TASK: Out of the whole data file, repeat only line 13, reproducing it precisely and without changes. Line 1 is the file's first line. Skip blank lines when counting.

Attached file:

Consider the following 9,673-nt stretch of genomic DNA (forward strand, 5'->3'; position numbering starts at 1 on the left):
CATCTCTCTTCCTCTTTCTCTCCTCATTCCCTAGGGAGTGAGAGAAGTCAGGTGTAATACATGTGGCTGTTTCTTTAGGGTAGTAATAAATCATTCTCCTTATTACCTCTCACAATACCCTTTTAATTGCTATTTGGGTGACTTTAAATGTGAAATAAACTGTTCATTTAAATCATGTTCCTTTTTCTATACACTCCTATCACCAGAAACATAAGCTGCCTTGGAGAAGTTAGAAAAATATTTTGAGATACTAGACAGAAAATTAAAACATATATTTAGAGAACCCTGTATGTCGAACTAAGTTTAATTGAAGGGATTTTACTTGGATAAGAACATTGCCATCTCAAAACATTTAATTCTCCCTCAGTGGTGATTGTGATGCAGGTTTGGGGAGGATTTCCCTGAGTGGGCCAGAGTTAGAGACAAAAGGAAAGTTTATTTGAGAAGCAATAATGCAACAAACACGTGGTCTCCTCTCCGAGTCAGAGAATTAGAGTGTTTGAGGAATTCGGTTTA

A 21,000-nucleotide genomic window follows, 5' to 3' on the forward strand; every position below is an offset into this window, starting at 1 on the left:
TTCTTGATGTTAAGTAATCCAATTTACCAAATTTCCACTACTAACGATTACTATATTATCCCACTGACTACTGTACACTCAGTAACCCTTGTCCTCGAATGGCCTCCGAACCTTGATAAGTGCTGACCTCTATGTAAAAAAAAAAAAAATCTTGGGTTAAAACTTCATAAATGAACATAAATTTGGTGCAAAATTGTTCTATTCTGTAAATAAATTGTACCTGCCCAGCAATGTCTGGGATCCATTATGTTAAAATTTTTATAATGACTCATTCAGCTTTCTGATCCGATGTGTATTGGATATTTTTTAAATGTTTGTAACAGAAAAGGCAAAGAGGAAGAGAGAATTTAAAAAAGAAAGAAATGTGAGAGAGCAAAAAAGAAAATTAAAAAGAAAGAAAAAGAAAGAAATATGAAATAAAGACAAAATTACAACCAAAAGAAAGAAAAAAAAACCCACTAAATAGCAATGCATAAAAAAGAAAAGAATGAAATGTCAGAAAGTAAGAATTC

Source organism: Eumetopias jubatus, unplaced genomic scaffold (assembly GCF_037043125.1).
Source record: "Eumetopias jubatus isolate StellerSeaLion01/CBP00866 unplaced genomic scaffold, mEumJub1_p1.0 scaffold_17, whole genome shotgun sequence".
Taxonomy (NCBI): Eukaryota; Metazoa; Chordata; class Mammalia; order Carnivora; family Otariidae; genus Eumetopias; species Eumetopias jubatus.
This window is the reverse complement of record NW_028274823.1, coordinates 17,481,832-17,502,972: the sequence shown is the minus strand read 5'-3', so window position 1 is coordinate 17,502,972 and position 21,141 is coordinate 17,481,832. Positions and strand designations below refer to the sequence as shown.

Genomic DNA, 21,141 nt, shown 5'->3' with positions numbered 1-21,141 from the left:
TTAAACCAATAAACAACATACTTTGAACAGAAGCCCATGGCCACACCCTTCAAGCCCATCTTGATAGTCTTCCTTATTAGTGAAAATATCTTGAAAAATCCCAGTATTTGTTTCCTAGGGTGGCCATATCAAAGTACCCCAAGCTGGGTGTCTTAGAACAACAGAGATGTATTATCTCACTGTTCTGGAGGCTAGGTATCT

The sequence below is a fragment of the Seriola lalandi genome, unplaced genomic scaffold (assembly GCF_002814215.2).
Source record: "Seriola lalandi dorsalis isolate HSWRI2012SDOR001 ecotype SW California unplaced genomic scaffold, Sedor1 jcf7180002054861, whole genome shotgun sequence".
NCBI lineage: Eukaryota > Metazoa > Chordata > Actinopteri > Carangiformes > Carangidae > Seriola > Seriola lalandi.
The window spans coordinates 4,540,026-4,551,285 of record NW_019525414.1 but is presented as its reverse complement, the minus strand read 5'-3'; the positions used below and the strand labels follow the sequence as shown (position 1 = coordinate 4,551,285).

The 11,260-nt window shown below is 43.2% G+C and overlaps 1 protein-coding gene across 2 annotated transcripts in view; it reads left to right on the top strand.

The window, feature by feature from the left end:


NCBI lineage: Eukaryota > Metazoa > Chordata > Actinopteri > Carangiformes > Carangidae > Seriola > Seriola lalandi.